All Ready? Here are some important things to do before making the migration:
Clean up the existing Active Directory:
- Remove duplicate proxyAddress and userPrincipalName attributes.
- Update blank and invalid userPrincipalName attributes with valid userPrincipalName attributes.
- Remove invalid and questionable characters in the givenName, surname (sn), sAMAccountName, displayName, mail, proxyAddresses, mailNickname, and userPrincipalName attributes. For details about preparing attributes, see Reference: Directory objects and attributes used by Office 365.
Enabling assesses existing AD and provides recommendations to optimize before you duplicate bogus attributes into Office 365.
Assess your inbox sizes and Internet bandwidth
Understanding much available Internet bandwidth is available and the amount of mail to migrate will help approximate how many mailboxes you can move at a time and how long it will take. Enabling uses calculators to determine and set real expectations, so that you can plan your cutover period accordingly.
Decide what to do with old email
Archived emails and psts need to be moved to the cloud. There are several options to do so, varying from manual processes to paid-for tools that automate the process. Enabling explains the options and provide quotes to allow customers to choose the best mix between convenience and cost.
Decide upon a Sign on strategy:
For enterprise users these days, single-sign-on is an expectation, not a luxury. When moving email, SharePoint, or other applications to Office 365, there are several ways to accomplish SSO.
- Active Directory Federation Services – this is the most mature but most complicated of the models. Servers are deployed on premises and act as an intermediary between the customer’s Active Directory and the Office 365 environment. One ADFS server must go in the intranet and an ADFS proxy goes in the DMZ. For high availability for SSO, duplicate servers are required. With four servers to administer, ADFS may not be optimal for customers looking to streamline their data center footprint.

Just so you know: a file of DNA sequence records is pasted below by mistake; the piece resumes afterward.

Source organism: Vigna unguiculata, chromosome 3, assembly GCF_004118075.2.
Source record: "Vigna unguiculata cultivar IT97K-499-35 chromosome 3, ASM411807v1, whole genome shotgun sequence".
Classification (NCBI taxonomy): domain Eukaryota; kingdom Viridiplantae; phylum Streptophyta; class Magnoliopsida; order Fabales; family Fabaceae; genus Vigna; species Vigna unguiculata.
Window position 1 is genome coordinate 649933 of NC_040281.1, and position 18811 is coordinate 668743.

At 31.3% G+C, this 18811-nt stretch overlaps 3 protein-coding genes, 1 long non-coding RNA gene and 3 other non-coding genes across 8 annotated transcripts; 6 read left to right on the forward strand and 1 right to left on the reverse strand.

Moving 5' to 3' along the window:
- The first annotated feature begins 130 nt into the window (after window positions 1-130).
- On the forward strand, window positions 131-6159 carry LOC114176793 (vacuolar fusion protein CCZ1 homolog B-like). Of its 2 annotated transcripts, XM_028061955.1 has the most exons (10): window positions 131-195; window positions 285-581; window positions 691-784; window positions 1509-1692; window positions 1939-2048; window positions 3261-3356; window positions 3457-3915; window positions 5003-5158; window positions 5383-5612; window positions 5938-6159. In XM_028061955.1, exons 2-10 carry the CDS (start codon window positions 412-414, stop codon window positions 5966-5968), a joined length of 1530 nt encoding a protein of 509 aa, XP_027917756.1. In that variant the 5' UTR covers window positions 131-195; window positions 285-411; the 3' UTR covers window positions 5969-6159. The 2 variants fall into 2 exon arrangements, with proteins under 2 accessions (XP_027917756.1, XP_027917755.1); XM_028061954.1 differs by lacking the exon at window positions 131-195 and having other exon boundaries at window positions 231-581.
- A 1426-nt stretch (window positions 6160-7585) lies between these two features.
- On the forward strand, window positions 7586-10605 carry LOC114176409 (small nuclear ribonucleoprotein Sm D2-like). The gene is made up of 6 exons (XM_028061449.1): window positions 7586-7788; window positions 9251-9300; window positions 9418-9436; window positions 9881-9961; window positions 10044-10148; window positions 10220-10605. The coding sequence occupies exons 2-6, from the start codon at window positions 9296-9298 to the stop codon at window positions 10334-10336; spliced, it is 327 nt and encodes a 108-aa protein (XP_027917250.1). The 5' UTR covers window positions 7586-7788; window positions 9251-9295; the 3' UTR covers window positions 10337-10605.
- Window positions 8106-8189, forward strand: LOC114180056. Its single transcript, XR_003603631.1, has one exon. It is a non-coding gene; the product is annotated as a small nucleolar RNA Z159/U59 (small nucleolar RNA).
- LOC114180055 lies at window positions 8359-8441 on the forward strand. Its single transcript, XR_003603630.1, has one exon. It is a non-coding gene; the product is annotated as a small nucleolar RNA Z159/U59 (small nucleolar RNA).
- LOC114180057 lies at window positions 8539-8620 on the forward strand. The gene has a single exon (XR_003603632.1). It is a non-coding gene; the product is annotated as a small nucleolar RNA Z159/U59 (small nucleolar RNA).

- Azure Active Directory – Microsoft Azure offers a highly available option for SSO whereby customers rent a domain controller in the cloud that peers to their Active Directory over the Internet. Instead of running and administering ADFS, companies can minimize their footprint but still have SSO to Office 365, as well as to 2200+ SAAS applications such as SalesForce, Dropbox, etc. See the graphic below.
- Same-Sign-On through DirSync – most Office 365 customers use DirSync to send updated AD information into the cloud. This removes the need to make changes in both AD and online when adding or deleting users. DirSync also offers a same-sign on capability, which in most cases provides the same experience as Single-Sign-On. The differences are in password resets/refreshes which require occasional user interaction, but day to day, users know no difference.
- Third party identity brokers – Okta and others have had similar functionality as Azure AD for some time. They act as middlemen between on-premises AD and Office 365, as well as third party SAAS providers. Cost and service levels vary.
Enabling thoroughly explains the options and helps customers choose a future proofed authentication and SSO strategy.
Ensure the System Requirements are met:
In the past, organizations have delayed upgrading their Office apps because they wait for a desktop refresh or some other event to make the change to the user machine. With Office Online, Microsoft moves at a much faster pace and installs new software without an enterprise admin or users having the choice. Systems must be able to handle the evergreen software. http://office.microsoft.com/en-us/products/office-system-requirements-FX102921529.aspx